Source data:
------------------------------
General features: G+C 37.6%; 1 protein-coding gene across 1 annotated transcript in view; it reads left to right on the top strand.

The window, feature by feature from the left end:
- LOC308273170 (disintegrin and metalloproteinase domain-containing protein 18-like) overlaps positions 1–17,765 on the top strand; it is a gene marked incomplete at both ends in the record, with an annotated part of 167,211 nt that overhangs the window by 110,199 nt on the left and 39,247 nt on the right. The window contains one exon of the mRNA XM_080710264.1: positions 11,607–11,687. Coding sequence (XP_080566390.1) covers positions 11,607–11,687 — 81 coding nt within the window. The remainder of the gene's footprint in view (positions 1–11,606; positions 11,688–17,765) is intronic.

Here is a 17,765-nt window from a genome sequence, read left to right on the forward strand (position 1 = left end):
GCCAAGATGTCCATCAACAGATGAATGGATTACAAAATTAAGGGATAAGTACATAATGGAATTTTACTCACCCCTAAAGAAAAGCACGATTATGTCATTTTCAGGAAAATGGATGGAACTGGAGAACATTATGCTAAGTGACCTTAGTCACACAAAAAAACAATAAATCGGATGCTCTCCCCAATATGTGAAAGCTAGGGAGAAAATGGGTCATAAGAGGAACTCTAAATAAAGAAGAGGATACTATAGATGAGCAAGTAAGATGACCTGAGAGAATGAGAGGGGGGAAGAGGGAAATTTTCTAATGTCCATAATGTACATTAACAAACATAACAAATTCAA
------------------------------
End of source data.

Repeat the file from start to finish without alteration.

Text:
General features: G+C 37.6%; 1 protein-coding gene across 1 annotated transcript in view; it reads left to right on the top strand.

The window, feature by feature from the left end:
- LOC308273170 (disintegrin and metalloproteinase domain-containing protein 18-like) overlaps positions 1–17,765 on the top strand; it is a gene marked incomplete at both ends in the record, with an annotated part of 167,211 nt that overhangs the window by 110,199 nt on the left and 39,247 nt on the right. The window contains one exon of the mRNA XM_080710264.1: positions 11,607–11,687. Coding sequence (XP_080566390.1) covers positions 11,607–11,687 — 81 coding nt within the window. The remainder of the gene's footprint in view (positions 1–11,606; positions 11,688–17,765) is intronic.

Here is a 17,765-nt window from a genome sequence, read left to right on the forward strand (position 1 = left end):
GCCAAGATGTCCATCAACAGATGAATGGATTACAAAATTAAGGGATAAGTACATAATGGAATTTTACTCACCCCTAAAGAAAAGCACGATTATGTCATTTTCAGGAAAATGGATGGAACTGGAGAACATTATGCTAAGTGACCTTAGTCACACAAAAAAACAATAAATCGGATGCTCTCCCCAATATGTGAAAGCTAGGGAGAAAATGGGTCATAAGAGGAACTCTAAATAAAGAAGAGGATACTATAGATGAGCAAGTAAGATGACCTGAGAGAATGAGAGGGGGGAAGAGGGAAATTTTCTAATGTCCATAATGTACATTAACAAACATAACAAATTCAA